How TV Ratings Are Now Driven By Social Chatter

Social Media has grown to become a great companion for Television, as viewers see televised shows or events and then share their reactions online with their networks. But how do their networks influence what they watch? Does social chatter and buzz help affect the amount of viewers a show has, and if so, just how large is that influence? NM Incite and Nielsen decided to find out in a recent groundbreaking study, and the results are very telling as to how the amount of social buzz directly correlates with an increate in show ratings.

Social Chatter’s Influence on TV Ratings

The statistics found in this new study help drive home the fact that social media is now a largely important factor in television viewership, and also gives a deeper look into who is being influenced to watch a show by social chatter. In terms of when, during the course of a TV season, the buzz is most influential on ratings, we find that the peak influence of social buzz is around the time of a show's premiere, with a 1% increase in the show's ratings per 9% increase in social TV chatter. This correlation slightly lowers but levels out for the rest of a show’s season, and around both the mid-season and finale, a 14% increase in social TV chatter correlates to a 1% ratings increase.

Who Is Being Influenced?

Younger social media users, mostly teenagers and people in their 20's, seem to be more susceptible to influence, and when looking at who's talking and who's listening, this would make sense. The younger audience will generally be more receptive to the advice of their elders, and this 'elder' factor also plays a role in showing who isn't as influenced by social buzz, people over 50. However, it is important to note that by a show's finale, these age distinctions are blurred and a larger variety of users are influenced by social TV chatter. Women seem to be more influenced by the chatter than men, and this distinction is much more apparent at the genre level. Females in the 18-34 demographic felt more compelled to watch reality shows, competition or not, with more chatter, as well as dramas and comedies. As for the male side, it appears that men are more influenced to watch competitive reality shows, as well as dramas.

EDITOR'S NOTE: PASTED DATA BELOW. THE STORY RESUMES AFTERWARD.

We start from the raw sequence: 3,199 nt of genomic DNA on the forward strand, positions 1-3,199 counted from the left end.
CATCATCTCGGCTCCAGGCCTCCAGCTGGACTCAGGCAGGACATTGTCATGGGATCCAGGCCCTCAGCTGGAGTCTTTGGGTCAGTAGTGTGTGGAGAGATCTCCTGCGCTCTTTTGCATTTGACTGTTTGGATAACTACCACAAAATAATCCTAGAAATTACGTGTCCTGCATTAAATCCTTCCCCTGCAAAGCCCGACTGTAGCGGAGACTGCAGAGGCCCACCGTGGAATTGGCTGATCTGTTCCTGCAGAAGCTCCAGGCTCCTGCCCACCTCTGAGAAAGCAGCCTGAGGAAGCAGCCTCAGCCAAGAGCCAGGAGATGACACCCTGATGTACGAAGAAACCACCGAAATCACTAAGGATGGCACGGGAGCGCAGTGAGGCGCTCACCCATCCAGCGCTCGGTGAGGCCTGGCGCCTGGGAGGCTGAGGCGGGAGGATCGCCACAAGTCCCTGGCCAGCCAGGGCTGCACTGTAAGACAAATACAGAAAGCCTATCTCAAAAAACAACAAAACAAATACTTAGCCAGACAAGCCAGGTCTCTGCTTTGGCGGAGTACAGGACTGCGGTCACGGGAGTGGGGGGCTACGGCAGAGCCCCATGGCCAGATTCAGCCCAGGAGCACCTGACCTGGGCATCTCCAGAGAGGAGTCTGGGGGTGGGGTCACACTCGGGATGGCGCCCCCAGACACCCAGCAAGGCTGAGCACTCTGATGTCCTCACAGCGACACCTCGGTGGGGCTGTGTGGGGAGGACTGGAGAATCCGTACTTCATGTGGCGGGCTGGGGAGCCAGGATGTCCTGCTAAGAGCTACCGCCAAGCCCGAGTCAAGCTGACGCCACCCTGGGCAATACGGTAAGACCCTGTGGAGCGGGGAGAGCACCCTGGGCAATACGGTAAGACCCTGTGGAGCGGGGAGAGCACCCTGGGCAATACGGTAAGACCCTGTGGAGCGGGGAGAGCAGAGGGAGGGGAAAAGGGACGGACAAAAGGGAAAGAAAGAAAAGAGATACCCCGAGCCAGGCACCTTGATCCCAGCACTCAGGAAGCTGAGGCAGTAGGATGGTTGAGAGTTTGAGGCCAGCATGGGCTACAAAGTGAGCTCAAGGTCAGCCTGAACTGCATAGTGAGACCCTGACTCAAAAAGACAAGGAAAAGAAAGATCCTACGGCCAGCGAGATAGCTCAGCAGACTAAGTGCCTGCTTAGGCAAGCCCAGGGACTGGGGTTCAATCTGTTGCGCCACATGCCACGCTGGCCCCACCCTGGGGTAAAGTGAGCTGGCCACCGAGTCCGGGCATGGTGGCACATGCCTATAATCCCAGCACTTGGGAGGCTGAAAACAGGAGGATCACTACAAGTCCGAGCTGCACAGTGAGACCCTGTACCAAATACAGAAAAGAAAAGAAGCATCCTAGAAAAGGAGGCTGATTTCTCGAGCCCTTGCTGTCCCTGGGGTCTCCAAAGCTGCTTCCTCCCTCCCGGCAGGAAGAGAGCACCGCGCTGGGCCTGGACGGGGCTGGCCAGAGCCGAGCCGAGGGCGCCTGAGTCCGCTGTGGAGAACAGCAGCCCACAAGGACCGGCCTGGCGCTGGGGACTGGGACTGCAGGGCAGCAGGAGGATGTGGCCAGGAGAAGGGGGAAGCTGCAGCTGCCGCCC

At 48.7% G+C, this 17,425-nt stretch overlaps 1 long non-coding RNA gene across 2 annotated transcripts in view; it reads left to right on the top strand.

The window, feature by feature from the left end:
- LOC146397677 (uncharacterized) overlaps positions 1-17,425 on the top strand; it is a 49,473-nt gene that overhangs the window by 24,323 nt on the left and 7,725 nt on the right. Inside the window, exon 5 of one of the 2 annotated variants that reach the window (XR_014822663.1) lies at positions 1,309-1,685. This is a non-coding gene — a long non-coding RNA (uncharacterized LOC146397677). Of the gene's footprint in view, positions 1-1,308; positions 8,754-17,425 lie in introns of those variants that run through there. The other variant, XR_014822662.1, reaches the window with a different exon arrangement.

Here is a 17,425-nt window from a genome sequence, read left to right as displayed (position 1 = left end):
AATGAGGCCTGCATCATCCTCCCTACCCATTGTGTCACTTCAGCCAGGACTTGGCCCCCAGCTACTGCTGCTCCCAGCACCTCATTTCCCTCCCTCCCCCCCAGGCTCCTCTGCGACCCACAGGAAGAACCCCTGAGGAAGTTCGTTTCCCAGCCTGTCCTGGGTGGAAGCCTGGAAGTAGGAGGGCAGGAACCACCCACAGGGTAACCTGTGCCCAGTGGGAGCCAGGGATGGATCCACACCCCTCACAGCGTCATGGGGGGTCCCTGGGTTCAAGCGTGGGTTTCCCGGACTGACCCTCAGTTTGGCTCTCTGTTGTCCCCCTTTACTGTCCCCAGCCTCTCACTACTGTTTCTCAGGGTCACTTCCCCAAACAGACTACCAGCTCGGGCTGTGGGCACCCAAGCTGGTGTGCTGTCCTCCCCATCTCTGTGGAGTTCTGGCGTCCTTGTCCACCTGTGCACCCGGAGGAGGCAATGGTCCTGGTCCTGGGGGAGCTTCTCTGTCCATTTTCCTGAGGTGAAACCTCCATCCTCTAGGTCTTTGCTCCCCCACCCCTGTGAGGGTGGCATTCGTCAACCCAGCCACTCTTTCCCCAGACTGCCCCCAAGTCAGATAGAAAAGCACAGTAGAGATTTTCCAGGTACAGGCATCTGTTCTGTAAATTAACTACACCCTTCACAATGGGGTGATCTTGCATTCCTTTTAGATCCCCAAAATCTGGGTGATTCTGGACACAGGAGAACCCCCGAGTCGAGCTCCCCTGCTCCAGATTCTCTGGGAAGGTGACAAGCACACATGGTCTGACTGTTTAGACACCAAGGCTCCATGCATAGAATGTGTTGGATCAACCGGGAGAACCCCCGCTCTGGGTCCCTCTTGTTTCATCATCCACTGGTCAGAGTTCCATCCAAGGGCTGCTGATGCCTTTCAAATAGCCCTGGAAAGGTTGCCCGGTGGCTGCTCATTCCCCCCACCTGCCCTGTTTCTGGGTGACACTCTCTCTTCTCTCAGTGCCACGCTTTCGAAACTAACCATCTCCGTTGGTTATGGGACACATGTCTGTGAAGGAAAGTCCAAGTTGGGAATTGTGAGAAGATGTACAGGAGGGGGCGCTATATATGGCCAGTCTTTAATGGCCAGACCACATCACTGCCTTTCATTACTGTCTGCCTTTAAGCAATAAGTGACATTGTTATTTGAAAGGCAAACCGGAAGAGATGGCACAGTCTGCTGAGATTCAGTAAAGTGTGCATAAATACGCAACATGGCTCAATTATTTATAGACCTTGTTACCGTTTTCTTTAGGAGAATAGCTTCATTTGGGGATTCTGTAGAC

This study helps complete the cycle of social media and how it influences the television space. I've discussed before the statistics of those who are talking about television, and with these new findings we figure out how many people are listening and responding. With this completion, it is now clear that the relationship between television and social media is a two-way road, and that both compliment one another at an unprecedented level.

Source: Nielsen / NM Incite

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